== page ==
Quick-take: Non-stop pining for Colvin with some interesting tidbits thrown in.
Lia decides only she is able to save Muirwood from the Blight that was referenced in Book 2 and sets off to find Colvin and warn the other Abbeys. With Colvin escorting Ellowyn Demont, Lia is no longer lovestruck and doey-eyed, thus making this book more enjoyable than book 2. Lia is all decision and action.
Her journey across the land is woefully unbelievable. I thought Lia was a bit too amazing. She is able to take out multiple trained guards and mystical warrior types. Her markmanship with a bow would make Katniss Everdeen jealous. Sure, has been trained as a hunter, but that was only for a year. I suppose 24/7 access to a master would give you an edge in short amount of time. However, even if I was to accept that, Lia is also teenage girl. Having her out-fight multiple trained adult male swordsmen is simply not believable. The book should've had Lia set traps, outsmart, or out-talk them instead. Maybe use the Medium a bit more.
As the book progress, Lia started to become a bit of a Mary Sue. In one of the author's notes, Jeff Wheeler mentioned he studied religions. It shows. This book has some strong religous undertones. Lia's faith is being challenged throughout this book, and she must choose what she believes the Medium wishes of her. Her moral convictions are challenged too. At each decision point, you can guess what she chooses.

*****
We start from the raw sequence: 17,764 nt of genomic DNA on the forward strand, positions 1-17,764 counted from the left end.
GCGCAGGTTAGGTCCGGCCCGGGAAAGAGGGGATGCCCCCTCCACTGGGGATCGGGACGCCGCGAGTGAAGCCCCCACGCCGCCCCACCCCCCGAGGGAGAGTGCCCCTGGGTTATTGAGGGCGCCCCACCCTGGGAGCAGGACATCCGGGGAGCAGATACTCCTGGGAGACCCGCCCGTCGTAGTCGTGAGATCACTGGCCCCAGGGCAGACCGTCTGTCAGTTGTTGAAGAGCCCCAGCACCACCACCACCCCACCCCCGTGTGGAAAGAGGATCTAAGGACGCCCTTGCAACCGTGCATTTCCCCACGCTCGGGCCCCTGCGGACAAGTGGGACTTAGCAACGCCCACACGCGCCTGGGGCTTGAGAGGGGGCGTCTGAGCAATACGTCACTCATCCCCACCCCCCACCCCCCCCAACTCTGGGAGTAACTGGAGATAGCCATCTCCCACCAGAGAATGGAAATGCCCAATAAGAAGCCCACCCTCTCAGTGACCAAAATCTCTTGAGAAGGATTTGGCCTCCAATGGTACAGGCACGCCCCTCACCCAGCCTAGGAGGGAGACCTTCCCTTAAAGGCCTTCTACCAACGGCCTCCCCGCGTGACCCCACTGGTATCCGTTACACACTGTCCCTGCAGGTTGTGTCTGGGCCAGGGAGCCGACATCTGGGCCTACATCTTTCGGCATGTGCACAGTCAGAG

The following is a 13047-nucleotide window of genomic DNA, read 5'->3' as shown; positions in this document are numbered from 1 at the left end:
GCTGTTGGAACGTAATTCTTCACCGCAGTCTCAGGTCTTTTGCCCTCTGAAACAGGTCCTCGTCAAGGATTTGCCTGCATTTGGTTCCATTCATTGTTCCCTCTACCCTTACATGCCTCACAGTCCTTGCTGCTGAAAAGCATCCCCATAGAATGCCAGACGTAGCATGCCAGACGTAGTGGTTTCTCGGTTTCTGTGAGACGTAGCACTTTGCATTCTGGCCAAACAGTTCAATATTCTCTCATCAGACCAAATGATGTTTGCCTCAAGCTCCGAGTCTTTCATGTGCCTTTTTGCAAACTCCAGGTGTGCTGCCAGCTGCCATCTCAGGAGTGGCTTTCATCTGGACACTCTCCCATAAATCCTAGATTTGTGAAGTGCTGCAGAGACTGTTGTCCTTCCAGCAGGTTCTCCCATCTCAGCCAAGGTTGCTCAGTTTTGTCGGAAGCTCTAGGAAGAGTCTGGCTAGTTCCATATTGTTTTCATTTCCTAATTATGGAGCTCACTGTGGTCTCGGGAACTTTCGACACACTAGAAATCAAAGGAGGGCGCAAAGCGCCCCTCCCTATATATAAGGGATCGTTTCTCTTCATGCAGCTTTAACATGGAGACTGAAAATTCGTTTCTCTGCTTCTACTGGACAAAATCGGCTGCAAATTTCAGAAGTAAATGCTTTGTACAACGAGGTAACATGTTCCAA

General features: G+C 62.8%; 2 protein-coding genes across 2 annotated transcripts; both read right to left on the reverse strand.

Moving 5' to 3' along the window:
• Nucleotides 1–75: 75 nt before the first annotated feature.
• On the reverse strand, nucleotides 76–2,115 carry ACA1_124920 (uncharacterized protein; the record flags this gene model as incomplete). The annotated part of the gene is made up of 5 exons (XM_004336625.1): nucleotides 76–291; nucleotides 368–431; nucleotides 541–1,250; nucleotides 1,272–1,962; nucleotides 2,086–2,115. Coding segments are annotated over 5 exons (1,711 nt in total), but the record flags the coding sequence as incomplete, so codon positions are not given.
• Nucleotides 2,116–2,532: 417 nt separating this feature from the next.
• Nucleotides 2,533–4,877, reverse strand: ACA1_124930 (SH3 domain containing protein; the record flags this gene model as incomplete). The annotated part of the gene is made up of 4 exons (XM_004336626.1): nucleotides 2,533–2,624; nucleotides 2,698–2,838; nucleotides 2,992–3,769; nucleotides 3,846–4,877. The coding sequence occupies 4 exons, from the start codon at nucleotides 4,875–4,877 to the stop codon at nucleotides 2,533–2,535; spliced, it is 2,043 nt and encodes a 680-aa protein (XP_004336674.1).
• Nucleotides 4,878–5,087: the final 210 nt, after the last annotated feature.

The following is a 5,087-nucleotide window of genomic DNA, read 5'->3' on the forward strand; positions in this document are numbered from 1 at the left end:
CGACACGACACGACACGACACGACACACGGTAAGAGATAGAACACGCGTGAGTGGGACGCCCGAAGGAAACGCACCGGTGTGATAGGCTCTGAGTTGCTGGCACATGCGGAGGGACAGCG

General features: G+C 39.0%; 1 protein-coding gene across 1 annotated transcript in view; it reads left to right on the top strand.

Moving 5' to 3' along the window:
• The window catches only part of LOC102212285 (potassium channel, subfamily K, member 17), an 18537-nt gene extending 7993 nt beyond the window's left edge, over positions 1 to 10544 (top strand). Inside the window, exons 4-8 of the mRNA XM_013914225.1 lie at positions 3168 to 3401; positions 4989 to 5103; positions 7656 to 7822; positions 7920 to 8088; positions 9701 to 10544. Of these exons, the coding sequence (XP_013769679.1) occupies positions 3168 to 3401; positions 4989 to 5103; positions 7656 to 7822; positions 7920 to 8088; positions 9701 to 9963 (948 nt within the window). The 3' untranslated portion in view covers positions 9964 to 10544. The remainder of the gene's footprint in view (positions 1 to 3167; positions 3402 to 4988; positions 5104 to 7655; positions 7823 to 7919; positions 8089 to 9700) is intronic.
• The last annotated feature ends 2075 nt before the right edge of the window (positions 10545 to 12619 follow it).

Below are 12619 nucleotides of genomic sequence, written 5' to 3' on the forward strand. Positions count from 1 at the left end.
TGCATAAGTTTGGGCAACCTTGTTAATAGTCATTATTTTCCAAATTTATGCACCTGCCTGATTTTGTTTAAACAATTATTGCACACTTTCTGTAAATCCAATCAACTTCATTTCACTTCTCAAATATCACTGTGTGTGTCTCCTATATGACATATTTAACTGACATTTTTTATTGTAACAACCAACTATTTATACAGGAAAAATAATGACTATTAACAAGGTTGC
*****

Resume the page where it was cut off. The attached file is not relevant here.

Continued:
I am pleased the triology actually did end. All the major story arcs were closed. However, while the final scene was nicely epic, the closing felt a bit lazy. I was simply told about everything else that happened. It was rapid-fire spoilers of all the varioius subplots. I was getting a bit tired of the series anyway. The first book is easily the strongest entry. This book does OK as a closer. Score: 3/5
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